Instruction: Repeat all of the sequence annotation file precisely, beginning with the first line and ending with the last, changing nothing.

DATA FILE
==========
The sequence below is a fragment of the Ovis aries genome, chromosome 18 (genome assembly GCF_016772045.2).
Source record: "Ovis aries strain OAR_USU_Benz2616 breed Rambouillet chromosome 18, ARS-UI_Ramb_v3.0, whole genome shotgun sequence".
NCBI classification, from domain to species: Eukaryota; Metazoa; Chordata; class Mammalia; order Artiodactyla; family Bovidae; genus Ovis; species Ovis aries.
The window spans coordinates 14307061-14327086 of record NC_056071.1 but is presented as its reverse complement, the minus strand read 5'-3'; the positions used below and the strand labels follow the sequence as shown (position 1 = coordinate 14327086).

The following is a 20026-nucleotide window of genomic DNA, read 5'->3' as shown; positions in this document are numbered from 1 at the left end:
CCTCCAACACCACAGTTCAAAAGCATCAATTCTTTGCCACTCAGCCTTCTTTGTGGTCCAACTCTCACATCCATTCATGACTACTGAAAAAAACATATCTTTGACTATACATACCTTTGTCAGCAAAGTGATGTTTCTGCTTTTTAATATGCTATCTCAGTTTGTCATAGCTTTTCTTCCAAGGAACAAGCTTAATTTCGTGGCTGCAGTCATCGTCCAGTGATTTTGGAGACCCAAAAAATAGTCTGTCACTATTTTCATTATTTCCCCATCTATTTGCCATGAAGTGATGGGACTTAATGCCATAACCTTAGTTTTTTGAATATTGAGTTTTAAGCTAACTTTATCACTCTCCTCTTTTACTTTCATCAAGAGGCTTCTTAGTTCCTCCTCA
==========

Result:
The sequence below is a fragment of the Ovis aries genome, chromosome 18 (genome assembly GCF_016772045.2).
Source record: "Ovis aries strain OAR_USU_Benz2616 breed Rambouillet chromosome 18, ARS-UI_Ramb_v3.0, whole genome shotgun sequence".
NCBI classification, from domain to species: Eukaryota; Metazoa; Chordata; class Mammalia; order Artiodactyla; family Bovidae; genus Ovis; species Ovis aries.
The window spans coordinates 14307061-14327086 of record NC_056071.1 but is presented as its reverse complement, the minus strand read 5'-3'; the positions used below and the strand labels follow the sequence as shown (position 1 = coordinate 14327086).

The following is a 20026-nucleotide window of genomic DNA, read 5'->3' as shown; positions in this document are numbered from 1 at the left end:
CCTCCAACACCACAGTTCAAAAGCATCAATTCTTTGCCACTCAGCCTTCTTTGTGGTCCAACTCTCACATCCATTCATGACTACTGAAAAAAACATATCTTTGACTATACATACCTTTGTCAGCAAAGTGATGTTTCTGCTTTTTAATATGCTATCTCAGTTTGTCATAGCTTTTCTTCCAAGGAACAAGCTTAATTTCGTGGCTGCAGTCATCGTCCAGTGATTTTGGAGACCCAAAAAATAGTCTGTCACTATTTTCATTATTTCCCCATCTATTTGCCATGAAGTGATGGGACTTAATGCCATAACCTTAGTTTTTTGAATATTGAGTTTTAAGCTAACTTTATCACTCTCCTCTTTTACTTTCATCAAGAGGCTTCTTAGTTCCTCCTCA